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Lastly, college students think that they have all the answers, which is a false presumption. Transfer students believe that by attending community college for two years, they already know everything. College students need to learn that there is always room for improvement, whether improving their time management skills or studying for a class. Alternatively, study habits will change once a student transfers to a 4-year college/university. For instance, a biology student would probably spend about five-to-six hours studying for a course and its lab. Still, once they transfer to the university of their choice, they may be spending over ten hours a week for an advanced biology class. We work with our students to determine what study habits, skills, and extracurricular activities they need to reassess once they transfer to a 4-year institution.
At Pathway2Career Consulting, we acknowledge that college students need personalized guidance and a strategic plan for transferring. Our goal is to help you be successful right from the start to the end of your transfer process. The transfer process requires a lot of focus and effort on behalf of the student. Therefore, it is crucial to work closely with our consultants to ensure that you meet with the correct departments, submit the proper documents on time, and have a clear plan for a seamless transition.
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Educational Consultant

5 Entry Level Jobs for Architecture Majors

5 Entry Level Jobs for Architecture Majors

Are you currently pursuing a Bachelor’s degree in Architecture and planning on graduating this year? If yes, then we have some insights to help you navigate the start of your career and succeed in the field of architecture.

What are my options as an entry-level architect?

Entry-level architects’ duties vary from preparing drawings, blueprints, 3D models using digital software, making schematic drawings of buildings, and getting approvals from architects or engineers for the models. As an entry-level architect, you need to assist your firm’s supervisor with each assigned project. In addition to helping the head architect or engineer with a specific task, entry-level architects are responsible for ensuring that all projects adhere to practice standards and meet their client’s needs. Entry-level architects should implement an effective communication system with clients to avoid misunderstandings or issues during a project, whether determining their exact requirements, developing a construction plan, or adhering to building codes and regulations. Becoming an entry-level architect position is an excellent opportunity to learn and develop your skills. Once you have gained enough experience, you may be assigned to more complex projects or even manage them.

Does my degree make me qualified for an entry-level position?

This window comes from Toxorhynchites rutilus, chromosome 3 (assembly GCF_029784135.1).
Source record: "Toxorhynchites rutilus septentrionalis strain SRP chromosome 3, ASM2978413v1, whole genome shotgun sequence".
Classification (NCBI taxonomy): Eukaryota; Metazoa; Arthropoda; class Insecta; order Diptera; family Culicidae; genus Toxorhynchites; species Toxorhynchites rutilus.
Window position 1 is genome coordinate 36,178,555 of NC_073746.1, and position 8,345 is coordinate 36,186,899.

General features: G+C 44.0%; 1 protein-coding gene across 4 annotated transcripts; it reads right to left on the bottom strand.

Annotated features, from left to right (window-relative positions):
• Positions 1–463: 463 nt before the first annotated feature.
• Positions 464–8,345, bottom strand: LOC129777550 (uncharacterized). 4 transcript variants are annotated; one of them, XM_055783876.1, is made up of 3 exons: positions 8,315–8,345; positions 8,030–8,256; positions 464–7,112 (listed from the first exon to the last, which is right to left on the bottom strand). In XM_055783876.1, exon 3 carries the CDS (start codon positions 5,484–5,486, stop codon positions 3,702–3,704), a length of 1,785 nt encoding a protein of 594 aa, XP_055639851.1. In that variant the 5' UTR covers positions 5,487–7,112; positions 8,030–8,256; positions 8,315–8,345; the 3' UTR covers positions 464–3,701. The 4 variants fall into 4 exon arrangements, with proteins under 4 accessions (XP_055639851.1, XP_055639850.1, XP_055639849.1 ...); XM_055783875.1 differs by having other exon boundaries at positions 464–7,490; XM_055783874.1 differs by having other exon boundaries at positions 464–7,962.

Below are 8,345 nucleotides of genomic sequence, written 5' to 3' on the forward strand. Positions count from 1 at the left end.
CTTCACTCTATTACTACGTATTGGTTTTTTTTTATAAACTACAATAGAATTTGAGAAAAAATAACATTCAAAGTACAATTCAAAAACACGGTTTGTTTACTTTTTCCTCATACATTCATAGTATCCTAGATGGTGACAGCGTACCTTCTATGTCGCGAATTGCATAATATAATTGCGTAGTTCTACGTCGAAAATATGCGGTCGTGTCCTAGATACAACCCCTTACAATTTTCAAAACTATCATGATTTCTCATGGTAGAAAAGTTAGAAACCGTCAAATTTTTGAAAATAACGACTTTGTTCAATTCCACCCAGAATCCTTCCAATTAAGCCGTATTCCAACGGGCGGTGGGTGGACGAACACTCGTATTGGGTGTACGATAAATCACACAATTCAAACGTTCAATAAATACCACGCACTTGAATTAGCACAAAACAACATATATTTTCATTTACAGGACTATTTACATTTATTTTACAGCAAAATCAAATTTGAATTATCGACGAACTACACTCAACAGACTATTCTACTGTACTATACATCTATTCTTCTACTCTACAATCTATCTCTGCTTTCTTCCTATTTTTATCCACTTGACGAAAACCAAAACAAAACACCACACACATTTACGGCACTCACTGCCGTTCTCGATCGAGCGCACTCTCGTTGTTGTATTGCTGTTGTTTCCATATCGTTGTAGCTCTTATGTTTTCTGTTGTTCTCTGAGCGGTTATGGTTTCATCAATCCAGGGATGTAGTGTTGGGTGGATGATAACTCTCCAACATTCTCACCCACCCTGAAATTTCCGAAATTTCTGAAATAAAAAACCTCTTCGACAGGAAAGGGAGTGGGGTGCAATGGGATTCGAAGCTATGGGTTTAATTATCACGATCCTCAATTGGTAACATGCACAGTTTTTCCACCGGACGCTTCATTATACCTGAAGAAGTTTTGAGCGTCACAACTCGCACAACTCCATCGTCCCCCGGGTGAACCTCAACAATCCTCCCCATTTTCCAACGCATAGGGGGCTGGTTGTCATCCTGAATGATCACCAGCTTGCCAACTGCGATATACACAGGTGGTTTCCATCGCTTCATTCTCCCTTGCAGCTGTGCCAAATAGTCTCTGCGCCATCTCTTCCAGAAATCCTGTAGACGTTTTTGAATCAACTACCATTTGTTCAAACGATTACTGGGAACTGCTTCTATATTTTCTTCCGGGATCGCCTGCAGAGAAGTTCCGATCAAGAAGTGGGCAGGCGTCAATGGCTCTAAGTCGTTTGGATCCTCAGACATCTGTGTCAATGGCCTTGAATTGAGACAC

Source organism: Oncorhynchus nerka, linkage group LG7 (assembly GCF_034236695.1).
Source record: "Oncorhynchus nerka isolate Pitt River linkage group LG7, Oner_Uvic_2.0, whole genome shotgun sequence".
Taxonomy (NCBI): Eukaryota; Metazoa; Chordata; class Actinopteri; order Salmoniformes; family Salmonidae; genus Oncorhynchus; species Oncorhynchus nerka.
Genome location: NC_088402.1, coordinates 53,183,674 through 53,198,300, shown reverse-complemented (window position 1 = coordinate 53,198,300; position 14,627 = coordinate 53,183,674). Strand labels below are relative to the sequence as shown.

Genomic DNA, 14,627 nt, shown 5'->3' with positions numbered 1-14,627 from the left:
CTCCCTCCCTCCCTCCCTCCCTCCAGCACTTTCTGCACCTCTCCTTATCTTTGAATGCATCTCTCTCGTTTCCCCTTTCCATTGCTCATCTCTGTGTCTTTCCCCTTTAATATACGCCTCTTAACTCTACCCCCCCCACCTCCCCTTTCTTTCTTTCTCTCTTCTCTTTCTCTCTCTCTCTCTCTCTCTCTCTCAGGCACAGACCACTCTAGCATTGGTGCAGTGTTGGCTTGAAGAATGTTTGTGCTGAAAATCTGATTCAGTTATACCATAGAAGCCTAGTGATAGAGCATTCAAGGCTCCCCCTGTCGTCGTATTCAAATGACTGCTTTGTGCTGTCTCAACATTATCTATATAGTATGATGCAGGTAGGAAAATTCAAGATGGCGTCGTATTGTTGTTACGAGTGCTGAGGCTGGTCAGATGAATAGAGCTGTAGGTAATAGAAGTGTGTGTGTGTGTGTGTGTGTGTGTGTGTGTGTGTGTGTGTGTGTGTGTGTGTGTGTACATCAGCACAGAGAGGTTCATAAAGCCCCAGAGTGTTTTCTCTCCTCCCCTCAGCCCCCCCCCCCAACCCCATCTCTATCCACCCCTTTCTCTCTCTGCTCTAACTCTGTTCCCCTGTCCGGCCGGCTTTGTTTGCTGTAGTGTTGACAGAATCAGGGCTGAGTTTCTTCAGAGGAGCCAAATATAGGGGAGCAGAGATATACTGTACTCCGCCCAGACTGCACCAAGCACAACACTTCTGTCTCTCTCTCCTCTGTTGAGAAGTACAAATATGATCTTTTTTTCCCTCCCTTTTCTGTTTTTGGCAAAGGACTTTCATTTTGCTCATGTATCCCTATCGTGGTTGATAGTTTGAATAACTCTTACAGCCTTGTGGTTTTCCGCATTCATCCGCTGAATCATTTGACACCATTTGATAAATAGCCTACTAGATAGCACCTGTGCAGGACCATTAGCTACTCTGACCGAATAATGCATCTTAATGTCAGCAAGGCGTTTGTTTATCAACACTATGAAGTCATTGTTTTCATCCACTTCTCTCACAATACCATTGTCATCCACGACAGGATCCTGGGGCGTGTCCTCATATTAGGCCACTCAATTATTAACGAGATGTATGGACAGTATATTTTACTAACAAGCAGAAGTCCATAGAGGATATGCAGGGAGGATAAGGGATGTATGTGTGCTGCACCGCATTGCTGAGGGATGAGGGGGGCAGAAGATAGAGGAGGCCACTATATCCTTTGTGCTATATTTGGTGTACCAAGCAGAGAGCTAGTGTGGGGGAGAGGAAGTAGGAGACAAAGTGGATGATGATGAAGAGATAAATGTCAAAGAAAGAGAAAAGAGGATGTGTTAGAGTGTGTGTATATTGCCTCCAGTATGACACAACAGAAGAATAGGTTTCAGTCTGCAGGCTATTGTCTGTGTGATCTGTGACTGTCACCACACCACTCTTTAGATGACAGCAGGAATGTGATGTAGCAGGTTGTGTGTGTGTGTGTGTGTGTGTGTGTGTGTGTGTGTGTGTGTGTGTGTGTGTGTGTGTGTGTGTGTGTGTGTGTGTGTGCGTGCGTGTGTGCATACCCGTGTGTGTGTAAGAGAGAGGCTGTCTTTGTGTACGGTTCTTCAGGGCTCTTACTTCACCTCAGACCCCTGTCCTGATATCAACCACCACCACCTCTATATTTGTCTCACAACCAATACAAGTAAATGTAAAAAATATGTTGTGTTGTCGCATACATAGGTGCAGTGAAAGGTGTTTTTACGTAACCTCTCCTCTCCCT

Does my degree make me qualified for an entry-level position? Entry-level architecture positions require a bachelor’s degree in architecture, which takes up to 5-years to complete. The degree program you graduate from is accredited by the National Architectural Accrediting Board (NAAB). During your undergraduate years, you should try to gain hands-on experience through internships. Merging your education with a professional background has provided you with the desirable skills to excel as an architect.
By obtaining a Bachelor’s degree in Architecture, many students develop a range of desirable creative, visual, practical, and design-based skills applicable to numerous career areas in creative industries. Here are five of the most common entry-level career paths that architecture students pursue.

1. Landscape Designer

Do you have an appreciation for nature, a creative flair, and a passion for working with your hands? Who knew that landscape architects do just that. A landscape architect draws the conceptual plans and coordinates the landscaping projects. Landscape Architects plan and design land projects, but they must consider the cost and their clients’ needs and requirements. They also collaborate with engineers and construction managers to complete tasks. While working on projects, landscape architects have to consider different environmental factors and wildlife when building structures surrounding their habitat. Most landscape architects are self-employed or work for state and federal governments.

Alternative Careers: Urban Planner, City Planner, Residential Architect, Product Designer, and Tourism Planner

Degree Level: Bachelor’s degree

Skills: Verbal Communication, Active Listening, Creativity, Critical Thinking, Reading Comprehension, and Computer Skills [CADD for model preparation and Geographic Information Systems (GIS)]

Average Annual Salary: $73,160

2. Construction Project Manager

Have you always been crafty with your hands, or as a kid, did you always play with Legos? Becoming a construction project manager would be the ideal job for you! Construction Project Managers are unusually overseeing a site construction and are responsible for managing the time, cost, and quality of construction projects. Sometimes they may be asked to work on other projects such as residential buildings, commercial buildings, industrial buildings, roads, bridges, and schools. Being a construction project manager gives you flexibility, such as being self-employed or working for construction management companies, developers, or property owners.

Alternative Careers: Facilities Manager, Site Engineer, Building Safety Inspector, Business Analyst, and Sustainability Consultant

Degree Level: Bachelor’s degree

Skills: Communication, Risk Management, Technology, Negotiation, and Team Management

Average Annual Salary: $103,110

3. Lighting Designer